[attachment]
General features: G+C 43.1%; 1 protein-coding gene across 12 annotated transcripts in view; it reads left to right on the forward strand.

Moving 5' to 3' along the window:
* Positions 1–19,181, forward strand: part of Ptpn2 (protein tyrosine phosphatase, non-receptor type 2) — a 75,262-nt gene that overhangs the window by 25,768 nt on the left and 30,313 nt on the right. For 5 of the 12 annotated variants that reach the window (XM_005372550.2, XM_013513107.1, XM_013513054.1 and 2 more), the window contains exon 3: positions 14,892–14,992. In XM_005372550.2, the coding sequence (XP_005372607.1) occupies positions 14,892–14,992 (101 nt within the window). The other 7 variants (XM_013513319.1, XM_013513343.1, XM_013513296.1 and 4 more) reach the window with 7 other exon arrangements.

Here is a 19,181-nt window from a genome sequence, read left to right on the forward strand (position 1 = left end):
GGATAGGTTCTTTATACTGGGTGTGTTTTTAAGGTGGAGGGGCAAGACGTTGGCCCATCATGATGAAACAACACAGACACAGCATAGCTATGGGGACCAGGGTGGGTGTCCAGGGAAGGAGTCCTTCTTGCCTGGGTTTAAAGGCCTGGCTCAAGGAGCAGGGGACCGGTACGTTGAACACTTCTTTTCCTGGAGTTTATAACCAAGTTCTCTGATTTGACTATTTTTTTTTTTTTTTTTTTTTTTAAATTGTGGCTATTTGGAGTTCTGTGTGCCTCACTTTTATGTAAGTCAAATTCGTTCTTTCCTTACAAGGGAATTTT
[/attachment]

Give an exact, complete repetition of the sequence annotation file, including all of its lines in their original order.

General features: G+C 43.1%; 1 protein-coding gene across 12 annotated transcripts in view; it reads left to right on the forward strand.

Moving 5' to 3' along the window:
* Positions 1–19,181, forward strand: part of Ptpn2 (protein tyrosine phosphatase, non-receptor type 2) — a 75,262-nt gene that overhangs the window by 25,768 nt on the left and 30,313 nt on the right. For 5 of the 12 annotated variants that reach the window (XM_005372550.2, XM_013513107.1, XM_013513054.1 and 2 more), the window contains exon 3: positions 14,892–14,992. In XM_005372550.2, the coding sequence (XP_005372607.1) occupies positions 14,892–14,992 (101 nt within the window). The other 7 variants (XM_013513319.1, XM_013513343.1, XM_013513296.1 and 4 more) reach the window with 7 other exon arrangements.

Here is a 19,181-nt window from a genome sequence, read left to right on the forward strand (position 1 = left end):
GGATAGGTTCTTTATACTGGGTGTGTTTTTAAGGTGGAGGGGCAAGACGTTGGCCCATCATGATGAAACAACACAGACACAGCATAGCTATGGGGACCAGGGTGGGTGTCCAGGGAAGGAGTCCTTCTTGCCTGGGTTTAAAGGCCTGGCTCAAGGAGCAGGGGACCGGTACGTTGAACACTTCTTTTCCTGGAGTTTATAACCAAGTTCTCTGATTTGACTATTTTTTTTTTTTTTTTTTTTTTTAAATTGTGGCTATTTGGAGTTCTGTGTGCCTCACTTTTATGTAAGTCAAATTCGTTCTTTCCTTACAAGGGAATTTT